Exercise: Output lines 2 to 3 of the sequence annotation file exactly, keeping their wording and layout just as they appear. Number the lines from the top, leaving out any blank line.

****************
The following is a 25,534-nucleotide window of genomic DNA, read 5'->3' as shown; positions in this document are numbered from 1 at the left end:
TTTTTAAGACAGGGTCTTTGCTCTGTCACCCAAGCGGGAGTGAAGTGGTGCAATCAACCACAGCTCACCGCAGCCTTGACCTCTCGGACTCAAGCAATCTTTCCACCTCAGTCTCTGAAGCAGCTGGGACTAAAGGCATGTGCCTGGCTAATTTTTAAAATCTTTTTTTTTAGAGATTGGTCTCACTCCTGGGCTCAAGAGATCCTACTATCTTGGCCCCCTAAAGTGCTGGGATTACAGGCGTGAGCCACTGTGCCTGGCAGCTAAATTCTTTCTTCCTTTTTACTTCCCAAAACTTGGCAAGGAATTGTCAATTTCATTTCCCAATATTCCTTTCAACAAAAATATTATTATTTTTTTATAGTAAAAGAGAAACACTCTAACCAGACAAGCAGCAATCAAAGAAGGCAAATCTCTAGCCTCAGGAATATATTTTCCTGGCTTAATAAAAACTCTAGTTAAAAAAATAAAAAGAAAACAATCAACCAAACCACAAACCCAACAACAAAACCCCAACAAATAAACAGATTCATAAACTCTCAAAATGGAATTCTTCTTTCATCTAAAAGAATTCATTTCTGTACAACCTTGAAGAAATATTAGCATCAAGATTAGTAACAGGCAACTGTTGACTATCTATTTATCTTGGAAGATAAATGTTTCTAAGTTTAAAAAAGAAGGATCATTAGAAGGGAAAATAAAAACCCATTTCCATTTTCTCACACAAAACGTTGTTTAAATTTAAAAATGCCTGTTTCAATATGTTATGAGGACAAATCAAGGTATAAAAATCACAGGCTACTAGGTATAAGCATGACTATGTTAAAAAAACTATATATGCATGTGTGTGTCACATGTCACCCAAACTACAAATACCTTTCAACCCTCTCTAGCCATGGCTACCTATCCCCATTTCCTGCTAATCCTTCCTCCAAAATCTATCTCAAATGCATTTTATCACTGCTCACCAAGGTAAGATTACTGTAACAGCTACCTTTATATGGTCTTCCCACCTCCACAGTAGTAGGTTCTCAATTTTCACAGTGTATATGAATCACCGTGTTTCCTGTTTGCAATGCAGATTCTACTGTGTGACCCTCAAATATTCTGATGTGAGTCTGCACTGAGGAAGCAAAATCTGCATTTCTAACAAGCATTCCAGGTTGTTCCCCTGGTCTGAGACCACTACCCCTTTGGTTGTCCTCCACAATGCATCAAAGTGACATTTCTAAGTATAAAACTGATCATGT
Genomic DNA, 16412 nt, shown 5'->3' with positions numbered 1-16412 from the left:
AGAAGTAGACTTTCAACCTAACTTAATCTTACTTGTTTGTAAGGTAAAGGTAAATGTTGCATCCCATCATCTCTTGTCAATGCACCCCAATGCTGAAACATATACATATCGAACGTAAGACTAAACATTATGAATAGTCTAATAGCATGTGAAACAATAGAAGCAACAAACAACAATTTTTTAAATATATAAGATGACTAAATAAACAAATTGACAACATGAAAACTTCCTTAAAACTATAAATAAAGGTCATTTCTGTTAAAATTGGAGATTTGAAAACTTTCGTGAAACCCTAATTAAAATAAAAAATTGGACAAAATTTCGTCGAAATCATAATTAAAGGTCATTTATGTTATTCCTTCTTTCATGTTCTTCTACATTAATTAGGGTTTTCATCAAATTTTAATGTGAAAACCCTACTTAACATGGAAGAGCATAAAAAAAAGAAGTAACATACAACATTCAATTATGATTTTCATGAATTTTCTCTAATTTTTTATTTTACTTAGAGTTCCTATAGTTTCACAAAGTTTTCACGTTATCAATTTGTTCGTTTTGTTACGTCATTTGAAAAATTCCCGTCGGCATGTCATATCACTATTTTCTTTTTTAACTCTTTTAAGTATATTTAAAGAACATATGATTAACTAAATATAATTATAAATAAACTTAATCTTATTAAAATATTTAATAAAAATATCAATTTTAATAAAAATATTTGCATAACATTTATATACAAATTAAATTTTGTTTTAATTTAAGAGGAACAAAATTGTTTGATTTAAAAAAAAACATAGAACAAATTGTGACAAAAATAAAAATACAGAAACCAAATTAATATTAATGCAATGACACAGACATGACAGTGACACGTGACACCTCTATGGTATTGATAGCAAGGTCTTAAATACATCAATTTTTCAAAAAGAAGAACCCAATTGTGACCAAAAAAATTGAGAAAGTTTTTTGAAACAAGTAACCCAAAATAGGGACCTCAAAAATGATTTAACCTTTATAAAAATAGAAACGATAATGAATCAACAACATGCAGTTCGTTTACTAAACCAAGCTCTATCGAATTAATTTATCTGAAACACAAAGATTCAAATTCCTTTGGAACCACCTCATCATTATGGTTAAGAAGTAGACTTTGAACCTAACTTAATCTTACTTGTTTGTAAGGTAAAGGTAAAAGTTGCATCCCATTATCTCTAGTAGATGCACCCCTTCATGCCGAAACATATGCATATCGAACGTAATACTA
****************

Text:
TTTTTAAGACAGGGTCTTTGCTCTGTCACCCAAGCGGGAGTGAAGTGGTGCAATCAACCACAGCTCACCGCAGCCTTGACCTCTCGGACTCAAGCAATCTTTCCACCTCAGTCTCTGAAGCAGCTGGGACTAAAGGCATGTGCCTGGCTAATTTTTAAAATCTTTTTTTTTAGAGATTGGTCTCACTCCTGGGCTCAAGAGATCCTACTATCTTGGCCCCCTAAAGTGCTGGGATTACAGGCGTGAGCCACTGTGCCTGGCAGCTAAATTCTTTCTTCCTTTTTACTTCCCAAAACTTGGCAAGGAATTGTCAATTTCATTTCCCAATATTCCTTTCAACAAAAATATTATTATTTTTTTATAGTAAAAGAGAAACACTCTAACCAGACAAGCAGCAATCAAAGAAGGCAAATCTCTAGCCTCAGGAATATATTTTCCTGGCTTAATAAAAACTCTAGTTAAAAAAATAAAAAGAAAACAATCAACCAAACCACAAACCCAACAACAAAACCCCAACAAATAAACAGATTCATAAACTCTCAAAATGGAATTCTTCTTTCATCTAAAAGAATTCATTTCTGTACAACCTTGAAGAAATATTAGCATCAAGATTAGTAACAGGCAACTGTTGACTATCTATTTATCTTGGAAGATAAATGTTTCTAAGTTTAAAAAAGAAGGATCATTAGAAGGGAAAATAAAAACCCATTTCCATTTTCTCACACAAAACGTTGTTTAAATTTAAAAATGCCTGTTTCAATATGTTATGAGGACAAATCAAGGTATAAAAATCACAGGCTACTAGGTATAAGCATGACTATGTTAAAAAAACTATATATGCATGTGTGTGTCACATGTCACCCAAACTACAAATACCTTTCAACCCTCTCTAGCCATGGCTACCTATCCCCATTTCCTGCTAATCCTTCCTCCAAAATCTATCTCAAATGCATTTTATCACTGCTCACCAAGGTAAGATTACTGTAACAGCTACCTTTATATGGTCTTCCCACCTCCACAGTAGTAGGTTCTCAATTTTCACAGTGTATATGAATCACCGTGTTTCCTGTTTGCAATGCAGATTCTACTGTGTGACCCTCAAATATTCTGATGTGAGTCTGCACTGAGGAAGCAAAATCTGCATTTCTAACAAGCATTCCAGGTTGTTCCCCTGGTCTGAGACCACTACCCCTTTGGTTGTCCTCCACAATGCATCAAAGTGACATTTCTAAGTATAAAACTGATCATGT
Genomic DNA, 16412 nt, shown 5'->3' with positions numbered 1-16412 from the left: